Companies tend to reflect their audiences; the very smart ones also reflect their community.



#70 sandik

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Posted 22 March 2015 - 10:24 AM

Companies tend to reflect their audiences; the very smart ones also reflect their community.


Oooh, I want to borrow that.

ps isn't the Goh Ballet Academy in Canada?

#71 Helene

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Posted 22 March 2015 - 12:03 PM

Goh Ballet is, indeed, in Canada. I grouped US and Canada in North America in terms of training. There are no major Canadian classical ballet companies, ie, where the core choreography is classical, and everything else is performed through a classical lens.

The most wonderful part of the Goh Ballet Nutcracker is seeing the Goh-trained students. It's possible, though, that Chan Hon Goh has diversified the training lately, based on her experience at National Ballet of Canada.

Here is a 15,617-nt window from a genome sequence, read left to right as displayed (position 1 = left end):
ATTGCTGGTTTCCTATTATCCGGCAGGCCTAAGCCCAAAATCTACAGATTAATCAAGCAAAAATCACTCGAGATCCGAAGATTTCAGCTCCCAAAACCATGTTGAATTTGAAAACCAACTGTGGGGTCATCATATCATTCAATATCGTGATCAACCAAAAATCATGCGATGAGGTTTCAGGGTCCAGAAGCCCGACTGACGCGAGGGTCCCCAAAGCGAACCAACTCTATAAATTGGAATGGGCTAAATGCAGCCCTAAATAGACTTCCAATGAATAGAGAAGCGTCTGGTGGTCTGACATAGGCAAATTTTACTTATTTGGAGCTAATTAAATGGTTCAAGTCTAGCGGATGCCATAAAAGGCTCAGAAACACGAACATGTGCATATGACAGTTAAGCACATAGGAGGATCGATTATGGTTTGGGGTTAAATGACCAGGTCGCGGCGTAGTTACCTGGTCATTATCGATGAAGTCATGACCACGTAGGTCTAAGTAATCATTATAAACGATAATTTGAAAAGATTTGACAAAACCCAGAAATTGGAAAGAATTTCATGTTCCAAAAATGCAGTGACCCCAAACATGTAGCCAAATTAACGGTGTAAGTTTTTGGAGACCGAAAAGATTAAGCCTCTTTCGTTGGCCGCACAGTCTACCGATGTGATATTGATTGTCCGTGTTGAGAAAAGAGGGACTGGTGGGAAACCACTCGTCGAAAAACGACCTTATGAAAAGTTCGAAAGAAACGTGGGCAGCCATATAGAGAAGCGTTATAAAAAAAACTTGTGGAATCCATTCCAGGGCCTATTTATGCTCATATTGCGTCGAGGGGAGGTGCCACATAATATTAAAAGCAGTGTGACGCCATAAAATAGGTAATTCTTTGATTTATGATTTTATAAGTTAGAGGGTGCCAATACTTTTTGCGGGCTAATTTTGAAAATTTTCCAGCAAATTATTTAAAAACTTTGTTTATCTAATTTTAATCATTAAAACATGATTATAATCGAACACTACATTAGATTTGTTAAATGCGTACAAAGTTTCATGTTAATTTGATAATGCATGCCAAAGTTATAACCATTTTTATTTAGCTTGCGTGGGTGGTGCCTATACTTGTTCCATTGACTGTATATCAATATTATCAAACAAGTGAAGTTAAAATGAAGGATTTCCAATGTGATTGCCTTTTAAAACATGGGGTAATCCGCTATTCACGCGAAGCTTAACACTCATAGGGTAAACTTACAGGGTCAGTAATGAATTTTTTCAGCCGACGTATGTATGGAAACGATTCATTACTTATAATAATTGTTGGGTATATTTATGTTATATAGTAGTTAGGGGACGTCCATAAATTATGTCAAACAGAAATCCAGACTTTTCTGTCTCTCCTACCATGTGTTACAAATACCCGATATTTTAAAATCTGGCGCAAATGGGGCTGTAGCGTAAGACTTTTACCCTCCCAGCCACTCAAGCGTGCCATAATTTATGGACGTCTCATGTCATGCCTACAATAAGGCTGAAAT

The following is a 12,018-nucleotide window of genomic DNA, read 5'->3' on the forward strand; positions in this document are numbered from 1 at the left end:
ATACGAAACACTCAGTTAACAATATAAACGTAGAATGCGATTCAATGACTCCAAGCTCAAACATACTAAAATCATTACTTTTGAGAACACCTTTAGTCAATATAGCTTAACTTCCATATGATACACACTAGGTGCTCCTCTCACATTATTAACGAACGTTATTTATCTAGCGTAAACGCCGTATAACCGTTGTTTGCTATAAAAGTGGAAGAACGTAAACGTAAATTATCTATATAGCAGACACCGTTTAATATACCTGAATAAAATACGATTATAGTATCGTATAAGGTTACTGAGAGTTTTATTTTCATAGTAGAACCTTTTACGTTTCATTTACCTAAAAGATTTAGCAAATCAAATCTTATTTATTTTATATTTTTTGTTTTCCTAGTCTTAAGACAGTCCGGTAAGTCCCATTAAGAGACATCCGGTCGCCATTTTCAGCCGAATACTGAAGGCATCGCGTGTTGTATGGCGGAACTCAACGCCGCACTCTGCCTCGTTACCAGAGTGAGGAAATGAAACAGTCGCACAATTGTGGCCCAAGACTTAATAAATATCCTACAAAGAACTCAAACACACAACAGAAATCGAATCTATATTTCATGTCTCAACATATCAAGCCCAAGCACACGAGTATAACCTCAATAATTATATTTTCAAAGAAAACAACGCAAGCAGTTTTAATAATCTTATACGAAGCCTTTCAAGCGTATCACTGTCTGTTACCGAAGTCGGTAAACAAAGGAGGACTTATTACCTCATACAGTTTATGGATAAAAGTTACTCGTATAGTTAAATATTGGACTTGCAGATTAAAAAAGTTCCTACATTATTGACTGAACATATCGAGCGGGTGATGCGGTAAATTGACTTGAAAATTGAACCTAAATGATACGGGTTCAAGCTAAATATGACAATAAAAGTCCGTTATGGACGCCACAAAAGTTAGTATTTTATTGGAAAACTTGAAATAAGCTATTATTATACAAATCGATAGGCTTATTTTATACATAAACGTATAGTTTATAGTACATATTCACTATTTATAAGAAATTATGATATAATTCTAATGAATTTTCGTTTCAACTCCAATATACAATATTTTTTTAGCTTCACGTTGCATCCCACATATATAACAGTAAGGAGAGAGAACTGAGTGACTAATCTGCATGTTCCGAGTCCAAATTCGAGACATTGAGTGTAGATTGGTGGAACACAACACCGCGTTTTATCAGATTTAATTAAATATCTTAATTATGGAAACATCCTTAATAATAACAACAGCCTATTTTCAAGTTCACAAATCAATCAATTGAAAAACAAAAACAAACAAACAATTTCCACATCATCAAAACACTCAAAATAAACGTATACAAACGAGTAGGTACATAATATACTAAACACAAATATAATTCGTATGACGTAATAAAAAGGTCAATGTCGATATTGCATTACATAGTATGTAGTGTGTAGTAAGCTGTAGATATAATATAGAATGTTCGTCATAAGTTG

#72 mira

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Posted 22 March 2015 - 04:59 PM

I was not identifying SF Ballet School, JKO and Royal Ballet School as classical ballet schools but as schools that dancers from Asia who are classically trained would choose for "finishing" or exposure to a US company over SAB and Balanchine training.   That is reflected in the enrollment in the advanced programs of these schools which varies every year.  During the several years that I have been aware of enrollment at SAB, I am know of 4 dancers who are Asian.



#73 its the mom

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Posted 24 March 2015 - 02:21 AM

Boston Ballet probably tops the number of Asian hires, both Asian-American and Asian-born dancers.  There are six Asian-American dancers and seven Asian-born dancers.  What's equally impressive is that seven of the total are second soloist or above in rank.